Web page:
Deathwatch - local airports could crash during the recession
It's all very well jetting off to Magaluf for a tenner, but Ryanair and the likes still need places to land their planes - unless they make it a requirement for passengers to provide their own runway which, giving Michael O'Leary's recent comments, doesn't seem too far fetched. Still, short of taking off from the M1 and establishing passport control at Little Chef, planes will need airports, and that could soon be a problem.
The Airport Operators Association has warned that passenger numbers dropped by 15% last month. Those numbers sound manageable until you look at individual sites - passenger numbers dropped by 70% at Blackpool Airport and were halved at Durham Tees Valley.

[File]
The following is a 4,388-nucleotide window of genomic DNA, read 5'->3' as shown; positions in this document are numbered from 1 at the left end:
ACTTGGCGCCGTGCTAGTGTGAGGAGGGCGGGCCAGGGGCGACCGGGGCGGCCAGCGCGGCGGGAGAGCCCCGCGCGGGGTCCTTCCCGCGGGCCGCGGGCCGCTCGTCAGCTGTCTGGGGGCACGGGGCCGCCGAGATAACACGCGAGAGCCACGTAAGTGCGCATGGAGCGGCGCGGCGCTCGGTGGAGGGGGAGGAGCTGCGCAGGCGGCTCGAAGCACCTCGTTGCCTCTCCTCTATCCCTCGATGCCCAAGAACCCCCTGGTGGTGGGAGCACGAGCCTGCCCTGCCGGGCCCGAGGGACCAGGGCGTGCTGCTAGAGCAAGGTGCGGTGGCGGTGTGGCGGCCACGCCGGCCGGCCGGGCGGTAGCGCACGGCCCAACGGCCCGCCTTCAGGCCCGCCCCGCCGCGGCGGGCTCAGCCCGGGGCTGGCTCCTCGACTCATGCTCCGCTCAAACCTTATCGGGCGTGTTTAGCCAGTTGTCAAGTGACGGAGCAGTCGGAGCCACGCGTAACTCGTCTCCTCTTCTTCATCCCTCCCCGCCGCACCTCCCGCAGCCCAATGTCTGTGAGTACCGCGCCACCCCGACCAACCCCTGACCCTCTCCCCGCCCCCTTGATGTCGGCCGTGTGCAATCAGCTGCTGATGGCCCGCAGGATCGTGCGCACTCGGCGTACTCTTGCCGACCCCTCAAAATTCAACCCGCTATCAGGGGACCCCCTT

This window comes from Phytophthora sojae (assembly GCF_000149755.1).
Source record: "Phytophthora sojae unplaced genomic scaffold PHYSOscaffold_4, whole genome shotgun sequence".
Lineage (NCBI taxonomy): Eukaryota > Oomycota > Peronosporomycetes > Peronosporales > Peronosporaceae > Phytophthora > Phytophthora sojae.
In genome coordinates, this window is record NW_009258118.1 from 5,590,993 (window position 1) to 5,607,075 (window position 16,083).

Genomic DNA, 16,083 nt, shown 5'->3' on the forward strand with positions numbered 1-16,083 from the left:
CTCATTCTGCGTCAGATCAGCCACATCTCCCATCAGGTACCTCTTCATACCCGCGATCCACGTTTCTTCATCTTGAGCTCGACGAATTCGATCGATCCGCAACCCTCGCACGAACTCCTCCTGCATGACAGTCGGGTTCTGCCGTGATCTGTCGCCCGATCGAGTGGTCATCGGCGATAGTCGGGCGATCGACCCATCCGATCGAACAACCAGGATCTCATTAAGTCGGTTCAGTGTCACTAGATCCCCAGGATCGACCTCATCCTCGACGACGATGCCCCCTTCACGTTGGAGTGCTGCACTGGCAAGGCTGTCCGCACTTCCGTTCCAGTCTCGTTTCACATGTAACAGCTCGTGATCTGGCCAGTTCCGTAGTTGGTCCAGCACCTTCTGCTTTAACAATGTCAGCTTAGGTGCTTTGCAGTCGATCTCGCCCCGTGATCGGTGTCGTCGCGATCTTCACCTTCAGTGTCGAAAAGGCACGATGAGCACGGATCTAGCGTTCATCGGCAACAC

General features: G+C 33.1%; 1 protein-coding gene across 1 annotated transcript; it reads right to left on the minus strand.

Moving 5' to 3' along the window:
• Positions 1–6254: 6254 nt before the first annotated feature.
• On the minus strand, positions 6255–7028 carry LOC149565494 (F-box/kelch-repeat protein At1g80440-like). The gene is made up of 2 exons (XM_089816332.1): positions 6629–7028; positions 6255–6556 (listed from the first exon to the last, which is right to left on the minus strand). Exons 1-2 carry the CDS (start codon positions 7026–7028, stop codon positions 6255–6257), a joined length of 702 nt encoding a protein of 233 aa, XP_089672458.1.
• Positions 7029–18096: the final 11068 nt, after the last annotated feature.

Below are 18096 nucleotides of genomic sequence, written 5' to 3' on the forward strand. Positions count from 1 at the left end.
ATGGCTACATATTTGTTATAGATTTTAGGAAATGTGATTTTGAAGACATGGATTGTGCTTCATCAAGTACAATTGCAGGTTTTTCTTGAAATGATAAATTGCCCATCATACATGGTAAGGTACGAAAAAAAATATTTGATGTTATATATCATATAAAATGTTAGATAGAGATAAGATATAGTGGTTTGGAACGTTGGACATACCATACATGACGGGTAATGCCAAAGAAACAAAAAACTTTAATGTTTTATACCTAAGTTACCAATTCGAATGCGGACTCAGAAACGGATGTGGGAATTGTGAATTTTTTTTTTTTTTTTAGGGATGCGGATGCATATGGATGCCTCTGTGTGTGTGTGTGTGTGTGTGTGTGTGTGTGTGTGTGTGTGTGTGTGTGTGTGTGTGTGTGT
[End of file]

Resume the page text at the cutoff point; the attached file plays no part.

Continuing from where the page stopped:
According to the BBC, this has led to tit-for-tat in-fighting between airports and budget airlines. Airports have begun introducing fees to fast-track passengers through security, while Blackpool and Norwich now charges a mandatory airport development fee per passenger. Budget airlines believe the charges are driving more passengers away and are threatening to abandon airports that charge trumped-up fees. Easyjet says it withdrew services from Warsaw after excess fees were brought in, and is threatening to do the same again in the UK.
But is a nominal fee really a deal-breaker when booking flights? Or is it the constant succession of small fees throughout the booking process (many of which are levied by the airline) that eventually turn you off flying, especially when a family trip means multiple charges? Would you be happy to pay a £20 charge to fly your family from your local airport, or would you prefer to drive to the nearest regional airport instead? Would the world really miss Blackpool or Durham Tees Valley, when the alternatives (Manchester or Newcastle) would mean more choice and lower fares? Let us know what you think.